Page:Convocation Addresses of the Universities of Bombay and Madras.djvu/195

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University of Bombay.

human learning and study, of law and medicine and engineering, and, above all, of general literature and science. All these subjects have here their representatives, and these representatives have been chosen from every class and creed. Our University spreads its roots thus amongst Hindus and Mussalmans, Parsis and Christians. Every class unites with the others in the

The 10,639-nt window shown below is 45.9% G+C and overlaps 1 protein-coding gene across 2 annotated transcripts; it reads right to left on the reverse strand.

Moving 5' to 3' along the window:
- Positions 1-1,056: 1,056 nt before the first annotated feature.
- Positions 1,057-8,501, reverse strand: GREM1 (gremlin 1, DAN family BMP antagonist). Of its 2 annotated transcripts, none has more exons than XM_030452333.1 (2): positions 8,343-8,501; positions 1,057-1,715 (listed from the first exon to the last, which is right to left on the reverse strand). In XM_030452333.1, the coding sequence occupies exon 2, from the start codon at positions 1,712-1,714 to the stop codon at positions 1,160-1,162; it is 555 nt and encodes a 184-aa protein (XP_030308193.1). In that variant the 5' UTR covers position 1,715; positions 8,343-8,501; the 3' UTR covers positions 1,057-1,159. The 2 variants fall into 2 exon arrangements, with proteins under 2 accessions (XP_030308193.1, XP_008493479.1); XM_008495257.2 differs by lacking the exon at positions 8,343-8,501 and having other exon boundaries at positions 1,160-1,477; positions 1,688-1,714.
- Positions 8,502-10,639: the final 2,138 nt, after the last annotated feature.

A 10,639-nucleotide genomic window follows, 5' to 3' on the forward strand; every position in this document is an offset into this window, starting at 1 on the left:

noble effort to promote the welfare of this country and the advance of its people along the great lines of civilization and learning. I will not attempt an enumeration of all the names which this day for the first time grace the list of our Fellows. But there is one gentleman whose name is added to our list to-day, who does claim a special recognition, both on personal grounds and also on account of the special honour to us of his annexation, to use such a phrase, to our University. I speak of Professor James Darmesteter. James Darmesteter and other French savants. To say a word of the eminence of that gentleman in literature and oriental learning would be quite superfluous in an assembly which itself comprises many distinguished oriental scholars; and I know that the modesty which is one of the most marked characteristics which accompany the genius of that gentleman would shrink from enumeration of his claims to our regard and respect. I will content myself with saying that no one has ever quitted the shores of India, which he is about to leave very shortly, with more personal respect and with greater regard on the part of all those who have come into personal contact with him. But let me add a word as to the institution to which he belongs, and of the claims which his country has to our regard on account of the progress which it has made, the services which it has rendered to our oriental scholarship in that College de France, of which he is so distinguished an ornament, and in the Societe Asiatique of France. There has never been wanting there a number of men of the highest ability and of the most distinguished scholarship who side by side with the savants of other parts of Europe have been pushing forward those researches by which you, gentlemen, especially as natives of the country, must be gainers, and which call from you for high appreciation. Let it be remembered that it was Anquetil du Perron who first rescued the Avesta from the slumber of ages and brought it to the notice of the learned of the world. Let us remember that it was another French scholar, Eugene Bournouff, who first deciphered the Avesta for European scholars, brought it into the full light of day, and made it the subject of critical examination to a line of scholars like Darmesteter, who will, no doubt, illuminate many of the still obscure passages of that interesting compilation. It must surely be a moment of pride